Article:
America’s divided house

thinking

Following a long and tedious, tortuous presidential campaign rife with insult and innuendo, counterfeit story lines of candidates’ illnesses and inabilities, conspiracy theories of media favoritism and rigged election processes, and virulent threads of racism, sexism, and nativism, Hillary Clinton carried the popular vote and Donald Trump, winning the Electoral College, is America’s 45th President-elect.

The election is over, but no one’s happy.

Not Clinton stalwarts, many, perhaps most viewing Mr. Trump, at best, as unseasoned in governance and unprepared to govern and, at worst, a personification of a wholly self-interested, ethnocentric, exclusionary ugly America.

And not Trump supporters. To wit…

On Thanksgiving Day eve, a Michaels arts and crafts store customer in Chicago, proclaiming, “Yes, I voted for Trump, so there!”, erupted into a profanity-laced, racial-tinged tirade protesting discrimination at the hands of African American employees.

This past Wednesday, a Florida man, berating a Starbucks barista as “garbage” and “trash”, made the accusation of “anti-white discrimination”, though ostensibly for poor service, linked to his self-identification as a Trump supporter.[1]

This past Thursday, Clinton and Trump chief strategists joined in the now, since 1972, traditional presidential election post-mortem at Harvard University’s Kennedy School of Government. The customary civil character of the gathering quickly evaporated in the heat of mutual verbal fusillades of anger, if not also contempt, some of it markedly personal.

On June 16, 1858, Abraham Lincoln, then the state Republican Party’s nominee as Illinois’ United States senator, channeling Jesus,[2] delivered what became known as his House Divided Speech. Lincoln, as a latter-day prophet, speaking of America in the light and shadow of the idea, the reality of institutional slavery, said, in part: “A house divided against itself cannot stand. I believe this government cannot endure, permanently, half slave and half free…Either the opponents of slavery will arrest the further spread of it…or its advocates will push it forward, till it shall become lawful in all the States…”

The presidential election is over and no one’s happy. There are few gracious losers. There are more sore winners. Depending on where one stands, hope is shrouded in varied shades of doubt and fear and civility trumped by schadenfreude-esque self-satisfaction. America again is a house divided, and, according to Lincolnian and biblical wisdom, cannot stand. Which way will we go?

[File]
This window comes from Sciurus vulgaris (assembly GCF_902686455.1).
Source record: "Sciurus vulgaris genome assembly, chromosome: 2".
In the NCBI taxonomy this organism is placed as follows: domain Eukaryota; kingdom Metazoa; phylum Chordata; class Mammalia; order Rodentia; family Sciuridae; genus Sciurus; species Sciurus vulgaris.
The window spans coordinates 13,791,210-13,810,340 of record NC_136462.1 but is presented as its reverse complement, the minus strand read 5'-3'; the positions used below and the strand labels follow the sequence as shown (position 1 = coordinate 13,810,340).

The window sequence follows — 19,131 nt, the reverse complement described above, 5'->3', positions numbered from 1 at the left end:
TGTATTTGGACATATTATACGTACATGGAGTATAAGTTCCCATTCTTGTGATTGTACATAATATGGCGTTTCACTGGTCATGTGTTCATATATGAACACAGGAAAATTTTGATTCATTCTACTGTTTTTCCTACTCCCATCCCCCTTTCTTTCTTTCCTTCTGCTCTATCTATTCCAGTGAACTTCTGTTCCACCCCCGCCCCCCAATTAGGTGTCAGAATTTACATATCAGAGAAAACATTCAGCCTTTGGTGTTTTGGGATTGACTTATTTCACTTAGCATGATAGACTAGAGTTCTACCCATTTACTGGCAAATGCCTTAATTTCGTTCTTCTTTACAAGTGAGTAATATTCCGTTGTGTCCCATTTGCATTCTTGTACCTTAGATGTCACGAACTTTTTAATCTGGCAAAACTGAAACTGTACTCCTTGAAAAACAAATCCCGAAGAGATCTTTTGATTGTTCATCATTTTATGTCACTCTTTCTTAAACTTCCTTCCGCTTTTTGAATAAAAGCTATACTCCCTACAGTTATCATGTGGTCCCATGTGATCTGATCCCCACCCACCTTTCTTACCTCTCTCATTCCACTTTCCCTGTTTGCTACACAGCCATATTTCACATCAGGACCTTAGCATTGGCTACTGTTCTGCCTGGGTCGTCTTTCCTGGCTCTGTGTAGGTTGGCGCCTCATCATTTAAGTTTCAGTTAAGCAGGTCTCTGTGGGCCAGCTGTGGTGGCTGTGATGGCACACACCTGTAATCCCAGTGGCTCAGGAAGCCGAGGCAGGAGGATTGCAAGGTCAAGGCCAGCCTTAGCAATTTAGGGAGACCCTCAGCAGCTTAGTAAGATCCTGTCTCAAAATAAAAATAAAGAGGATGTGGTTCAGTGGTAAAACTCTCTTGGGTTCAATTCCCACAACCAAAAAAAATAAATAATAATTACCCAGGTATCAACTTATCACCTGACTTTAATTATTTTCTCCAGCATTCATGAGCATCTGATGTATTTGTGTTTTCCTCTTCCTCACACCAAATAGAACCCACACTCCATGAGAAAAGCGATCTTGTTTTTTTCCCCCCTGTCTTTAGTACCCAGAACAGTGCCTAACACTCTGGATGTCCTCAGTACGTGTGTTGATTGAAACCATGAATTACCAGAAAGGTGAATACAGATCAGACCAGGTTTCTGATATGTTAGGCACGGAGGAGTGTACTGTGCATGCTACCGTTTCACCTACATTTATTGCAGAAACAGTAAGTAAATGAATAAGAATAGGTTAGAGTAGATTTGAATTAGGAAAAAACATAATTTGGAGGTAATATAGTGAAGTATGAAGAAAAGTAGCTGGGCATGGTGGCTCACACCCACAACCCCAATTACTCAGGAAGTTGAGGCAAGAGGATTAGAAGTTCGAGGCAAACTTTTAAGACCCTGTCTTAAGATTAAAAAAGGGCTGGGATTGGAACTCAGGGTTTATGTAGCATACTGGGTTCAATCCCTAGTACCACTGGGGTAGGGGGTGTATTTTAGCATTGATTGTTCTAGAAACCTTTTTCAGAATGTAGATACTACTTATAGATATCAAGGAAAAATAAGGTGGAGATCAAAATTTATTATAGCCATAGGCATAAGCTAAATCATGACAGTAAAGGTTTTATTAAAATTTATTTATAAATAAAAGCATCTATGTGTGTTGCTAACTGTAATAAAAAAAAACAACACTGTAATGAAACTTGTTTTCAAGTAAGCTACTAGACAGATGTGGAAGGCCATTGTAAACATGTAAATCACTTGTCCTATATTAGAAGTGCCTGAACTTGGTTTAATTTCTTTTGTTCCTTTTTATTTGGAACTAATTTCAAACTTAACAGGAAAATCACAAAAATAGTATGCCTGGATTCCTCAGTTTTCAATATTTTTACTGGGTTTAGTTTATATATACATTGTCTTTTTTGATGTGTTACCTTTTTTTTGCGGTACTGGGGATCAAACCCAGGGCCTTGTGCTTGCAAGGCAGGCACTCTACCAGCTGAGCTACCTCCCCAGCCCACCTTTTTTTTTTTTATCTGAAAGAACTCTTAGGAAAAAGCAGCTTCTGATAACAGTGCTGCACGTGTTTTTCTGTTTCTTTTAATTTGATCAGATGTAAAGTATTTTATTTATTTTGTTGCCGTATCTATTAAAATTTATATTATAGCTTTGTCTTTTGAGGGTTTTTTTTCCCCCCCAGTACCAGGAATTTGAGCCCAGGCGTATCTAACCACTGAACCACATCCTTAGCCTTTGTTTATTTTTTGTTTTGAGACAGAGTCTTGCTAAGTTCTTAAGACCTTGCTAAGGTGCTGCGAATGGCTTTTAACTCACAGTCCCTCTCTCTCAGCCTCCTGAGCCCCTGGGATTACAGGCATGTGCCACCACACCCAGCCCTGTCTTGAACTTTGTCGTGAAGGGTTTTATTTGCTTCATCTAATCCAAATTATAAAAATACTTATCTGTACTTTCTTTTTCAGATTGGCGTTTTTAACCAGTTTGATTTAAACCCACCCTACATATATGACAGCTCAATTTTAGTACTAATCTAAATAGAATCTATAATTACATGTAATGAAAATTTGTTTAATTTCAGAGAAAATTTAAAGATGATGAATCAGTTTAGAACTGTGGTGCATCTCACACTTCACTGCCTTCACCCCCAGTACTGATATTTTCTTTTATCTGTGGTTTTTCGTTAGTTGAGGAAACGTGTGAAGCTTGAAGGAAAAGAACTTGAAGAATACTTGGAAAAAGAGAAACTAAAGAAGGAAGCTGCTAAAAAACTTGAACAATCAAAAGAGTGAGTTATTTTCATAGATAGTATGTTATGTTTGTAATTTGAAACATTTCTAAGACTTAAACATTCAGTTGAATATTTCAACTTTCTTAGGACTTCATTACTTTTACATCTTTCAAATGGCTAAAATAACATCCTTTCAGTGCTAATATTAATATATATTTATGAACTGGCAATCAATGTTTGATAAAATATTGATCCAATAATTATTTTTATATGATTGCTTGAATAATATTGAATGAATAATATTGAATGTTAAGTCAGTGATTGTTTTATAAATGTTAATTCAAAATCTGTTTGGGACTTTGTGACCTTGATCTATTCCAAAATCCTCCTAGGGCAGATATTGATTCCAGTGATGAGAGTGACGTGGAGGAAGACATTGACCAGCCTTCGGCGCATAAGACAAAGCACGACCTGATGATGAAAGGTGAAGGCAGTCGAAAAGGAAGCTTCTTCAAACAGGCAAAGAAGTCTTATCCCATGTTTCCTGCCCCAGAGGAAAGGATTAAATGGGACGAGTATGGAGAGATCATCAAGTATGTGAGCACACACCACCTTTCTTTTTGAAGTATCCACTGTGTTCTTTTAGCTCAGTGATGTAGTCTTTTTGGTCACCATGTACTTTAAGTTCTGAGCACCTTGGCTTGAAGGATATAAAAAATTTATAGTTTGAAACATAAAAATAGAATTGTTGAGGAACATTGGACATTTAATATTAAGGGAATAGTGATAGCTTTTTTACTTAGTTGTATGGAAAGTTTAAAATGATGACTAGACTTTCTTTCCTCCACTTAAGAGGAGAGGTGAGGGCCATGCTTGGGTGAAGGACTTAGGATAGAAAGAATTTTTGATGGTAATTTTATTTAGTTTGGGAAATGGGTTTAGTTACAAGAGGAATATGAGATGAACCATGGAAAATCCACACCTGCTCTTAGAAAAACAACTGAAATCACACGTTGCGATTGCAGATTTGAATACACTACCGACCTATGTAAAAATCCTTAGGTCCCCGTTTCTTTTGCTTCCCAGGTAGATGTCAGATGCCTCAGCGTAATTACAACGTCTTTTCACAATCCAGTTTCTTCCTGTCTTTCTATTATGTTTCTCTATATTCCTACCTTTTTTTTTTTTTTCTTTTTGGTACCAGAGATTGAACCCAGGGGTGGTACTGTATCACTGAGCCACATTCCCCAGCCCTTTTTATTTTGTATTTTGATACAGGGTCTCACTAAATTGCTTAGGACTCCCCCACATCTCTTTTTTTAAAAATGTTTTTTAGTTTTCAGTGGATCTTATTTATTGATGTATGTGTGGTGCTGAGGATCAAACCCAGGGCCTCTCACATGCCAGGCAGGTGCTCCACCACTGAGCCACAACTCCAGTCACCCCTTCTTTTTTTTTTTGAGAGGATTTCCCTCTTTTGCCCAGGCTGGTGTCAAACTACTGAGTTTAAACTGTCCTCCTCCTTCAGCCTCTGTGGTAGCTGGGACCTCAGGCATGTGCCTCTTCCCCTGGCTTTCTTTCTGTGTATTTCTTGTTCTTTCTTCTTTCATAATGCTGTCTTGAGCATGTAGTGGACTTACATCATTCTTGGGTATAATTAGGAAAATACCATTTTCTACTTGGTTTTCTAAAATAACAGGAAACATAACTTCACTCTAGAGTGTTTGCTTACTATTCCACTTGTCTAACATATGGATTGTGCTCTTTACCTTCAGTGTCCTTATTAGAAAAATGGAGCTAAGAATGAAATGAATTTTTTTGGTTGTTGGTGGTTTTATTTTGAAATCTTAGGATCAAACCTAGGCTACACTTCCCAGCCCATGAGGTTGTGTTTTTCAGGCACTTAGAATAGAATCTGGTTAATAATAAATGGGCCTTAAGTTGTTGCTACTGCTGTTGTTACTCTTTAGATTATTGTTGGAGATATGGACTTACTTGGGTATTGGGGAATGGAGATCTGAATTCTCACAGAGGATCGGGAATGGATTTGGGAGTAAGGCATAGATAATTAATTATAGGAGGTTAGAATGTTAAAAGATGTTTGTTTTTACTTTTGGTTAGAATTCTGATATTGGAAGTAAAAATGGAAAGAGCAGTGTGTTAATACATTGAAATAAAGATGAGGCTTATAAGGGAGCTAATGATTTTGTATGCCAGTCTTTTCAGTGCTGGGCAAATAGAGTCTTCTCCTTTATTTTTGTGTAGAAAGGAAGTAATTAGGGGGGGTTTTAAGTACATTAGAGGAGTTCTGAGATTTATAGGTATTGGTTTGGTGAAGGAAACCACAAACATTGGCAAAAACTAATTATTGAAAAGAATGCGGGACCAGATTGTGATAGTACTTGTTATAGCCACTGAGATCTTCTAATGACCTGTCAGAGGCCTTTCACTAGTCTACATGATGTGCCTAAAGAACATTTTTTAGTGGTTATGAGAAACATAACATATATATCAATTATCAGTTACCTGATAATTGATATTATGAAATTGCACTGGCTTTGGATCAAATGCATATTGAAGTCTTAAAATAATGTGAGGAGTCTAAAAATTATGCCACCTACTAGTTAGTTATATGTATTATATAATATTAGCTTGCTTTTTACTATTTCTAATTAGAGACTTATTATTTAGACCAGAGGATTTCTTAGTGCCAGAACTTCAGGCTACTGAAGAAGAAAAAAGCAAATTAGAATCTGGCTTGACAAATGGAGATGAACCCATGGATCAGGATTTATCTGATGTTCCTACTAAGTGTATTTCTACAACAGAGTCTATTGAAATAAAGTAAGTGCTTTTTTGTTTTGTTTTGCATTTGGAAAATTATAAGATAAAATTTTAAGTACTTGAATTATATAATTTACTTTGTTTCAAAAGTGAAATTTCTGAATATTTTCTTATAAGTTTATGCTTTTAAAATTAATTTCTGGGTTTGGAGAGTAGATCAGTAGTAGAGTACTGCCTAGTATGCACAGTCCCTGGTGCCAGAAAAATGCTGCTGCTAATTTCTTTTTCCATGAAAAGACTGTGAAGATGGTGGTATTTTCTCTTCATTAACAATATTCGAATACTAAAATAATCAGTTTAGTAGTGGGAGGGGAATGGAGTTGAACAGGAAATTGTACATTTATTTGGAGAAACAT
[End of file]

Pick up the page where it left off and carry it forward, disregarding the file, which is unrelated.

Footnotes:

[1] In a nation of over 325 million people, I would and could discount these two incidents as anomalies; considering them to be peculiar expressions of individuals at particular and isolated moments of personal stress or distress. However, in light of the Southern Poverty Law Center’s tabulation of 867 acts of intimidation and violence, most unabashedly motivated by racial or religious animus, coming within ten days after Election Day, I view the Michaels and Starbucks episodes, reflective of a larger and most worrisome malaise, as manifestations of a communal, national psychic disorder.

[2] When Jesus was accused by the religious authorities of casting out demons by Satan’s power, he answered, “How can Satan cast out Satan? If a kingdom is divided against itself, that kingdom cannot stand. And if a house is divided against itself, that house will not be able to stand” (Mark 3.23b-25, my emphasis).

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2 thoughts on “America’s divided house

  1. Thanks Paul! You nailed the divisionsl! It is interesting how neither side is really happy at this point! The incidents around the country are really terrifying, AND I have no idea how this will go! I’d do anything for a crystal ball right now so I could have a sense of how bad this might be.

    I keep praying for hope and peace, but with some of the cabinet appointments thus far, hope is shining all that brightly. Every Dec 31st people toast at midnight and say “Happy New Year”!! I don’t know if I’ll be able to say that as we enter 2017. All I may be able to muster is “may common sense and peace prevail in 2017”. Guess I can hope for that right?

    much love!

    Liked by 1 person

    • Yes, for “common sense and peace”, Loretta. However, I can’t recall who first said or wrote words to the effect that given the honest observation of human nature common sense is not at all very common!

      At the end (and beginning and middle) of any day, all I can control – to the extent, however minimal, that I control anything or anyone – is my actions. Daily I pledge to be as true to my values of Jesus’ love and justice as I can, being as unconditionally kind and fair as God grants me power to employ. Small in relation to larger national and governmental forces? Yes. Still, though minuscule in comparison, it is something, verily, better than my attempting nothing.

      So, dearest Loretta, let us carry on!

      Love

      Liked by 1 person

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